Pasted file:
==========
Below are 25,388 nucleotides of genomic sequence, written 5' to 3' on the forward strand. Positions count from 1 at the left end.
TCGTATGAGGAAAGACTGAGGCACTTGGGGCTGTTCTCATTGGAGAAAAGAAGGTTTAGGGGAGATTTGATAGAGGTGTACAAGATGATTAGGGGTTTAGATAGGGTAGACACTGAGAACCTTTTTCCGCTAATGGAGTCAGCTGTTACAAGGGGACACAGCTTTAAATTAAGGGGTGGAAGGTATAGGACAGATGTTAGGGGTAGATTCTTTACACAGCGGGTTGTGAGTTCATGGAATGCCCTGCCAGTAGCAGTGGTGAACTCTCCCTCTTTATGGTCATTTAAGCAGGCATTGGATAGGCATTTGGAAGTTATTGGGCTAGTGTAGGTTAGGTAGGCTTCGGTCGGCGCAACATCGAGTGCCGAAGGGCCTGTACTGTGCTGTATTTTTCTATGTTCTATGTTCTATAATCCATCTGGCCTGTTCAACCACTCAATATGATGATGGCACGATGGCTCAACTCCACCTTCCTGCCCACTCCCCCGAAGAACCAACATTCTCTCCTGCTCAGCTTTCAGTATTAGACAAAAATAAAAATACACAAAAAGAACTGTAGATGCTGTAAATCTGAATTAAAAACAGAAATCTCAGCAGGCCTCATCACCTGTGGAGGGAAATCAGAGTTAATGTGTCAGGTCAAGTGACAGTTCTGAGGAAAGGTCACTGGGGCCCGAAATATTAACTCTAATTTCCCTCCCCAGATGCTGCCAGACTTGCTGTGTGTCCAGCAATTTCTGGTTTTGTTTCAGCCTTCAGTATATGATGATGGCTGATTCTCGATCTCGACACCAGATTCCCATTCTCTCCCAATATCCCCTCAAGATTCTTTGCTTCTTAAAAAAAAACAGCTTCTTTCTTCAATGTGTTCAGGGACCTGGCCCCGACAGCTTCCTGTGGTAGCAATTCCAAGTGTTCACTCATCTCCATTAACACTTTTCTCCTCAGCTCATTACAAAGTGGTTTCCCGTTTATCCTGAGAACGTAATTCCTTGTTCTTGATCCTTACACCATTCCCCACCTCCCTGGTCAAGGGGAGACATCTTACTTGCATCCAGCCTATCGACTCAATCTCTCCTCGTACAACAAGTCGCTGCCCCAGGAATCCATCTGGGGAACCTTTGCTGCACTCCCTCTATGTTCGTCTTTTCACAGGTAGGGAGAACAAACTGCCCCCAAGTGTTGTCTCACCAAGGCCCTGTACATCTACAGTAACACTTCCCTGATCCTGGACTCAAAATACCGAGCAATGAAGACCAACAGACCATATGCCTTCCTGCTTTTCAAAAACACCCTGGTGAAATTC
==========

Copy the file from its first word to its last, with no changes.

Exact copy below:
Below are 25,388 nucleotides of genomic sequence, written 5' to 3' on the forward strand. Positions count from 1 at the left end.
TCGTATGAGGAAAGACTGAGGCACTTGGGGCTGTTCTCATTGGAGAAAAGAAGGTTTAGGGGAGATTTGATAGAGGTGTACAAGATGATTAGGGGTTTAGATAGGGTAGACACTGAGAACCTTTTTCCGCTAATGGAGTCAGCTGTTACAAGGGGACACAGCTTTAAATTAAGGGGTGGAAGGTATAGGACAGATGTTAGGGGTAGATTCTTTACACAGCGGGTTGTGAGTTCATGGAATGCCCTGCCAGTAGCAGTGGTGAACTCTCCCTCTTTATGGTCATTTAAGCAGGCATTGGATAGGCATTTGGAAGTTATTGGGCTAGTGTAGGTTAGGTAGGCTTCGGTCGGCGCAACATCGAGTGCCGAAGGGCCTGTACTGTGCTGTATTTTTCTATGTTCTATGTTCTATAATCCATCTGGCCTGTTCAACCACTCAATATGATGATGGCACGATGGCTCAACTCCACCTTCCTGCCCACTCCCCCGAAGAACCAACATTCTCTCCTGCTCAGCTTTCAGTATTAGACAAAAATAAAAATACACAAAAAGAACTGTAGATGCTGTAAATCTGAATTAAAAACAGAAATCTCAGCAGGCCTCATCACCTGTGGAGGGAAATCAGAGTTAATGTGTCAGGTCAAGTGACAGTTCTGAGGAAAGGTCACTGGGGCCCGAAATATTAACTCTAATTTCCCTCCCCAGATGCTGCCAGACTTGCTGTGTGTCCAGCAATTTCTGGTTTTGTTTCAGCCTTCAGTATATGATGATGGCTGATTCTCGATCTCGACACCAGATTCCCATTCTCTCCCAATATCCCCTCAAGATTCTTTGCTTCTTAAAAAAAAACAGCTTCTTTCTTCAATGTGTTCAGGGACCTGGCCCCGACAGCTTCCTGTGGTAGCAATTCCAAGTGTTCACTCATCTCCATTAACACTTTTCTCCTCAGCTCATTACAAAGTGGTTTCCCGTTTATCCTGAGAACGTAATTCCTTGTTCTTGATCCTTACACCATTCCCCACCTCCCTGGTCAAGGGGAGACATCTTACTTGCATCCAGCCTATCGACTCAATCTCTCCTCGTACAACAAGTCGCTGCCCCAGGAATCCATCTGGGGAACCTTTGCTGCACTCCCTCTATGTTCGTCTTTTCACAGGTAGGGAGAACAAACTGCCCCCAAGTGTTGTCTCACCAAGGCCCTGTACATCTACAGTAACACTTCCCTGATCCTGGACTCAAAATACCGAGCAATGAAGACCAACAGACCATATGCCTTCCTGCTTTTCAAAAACACCCTGGTGAAATTC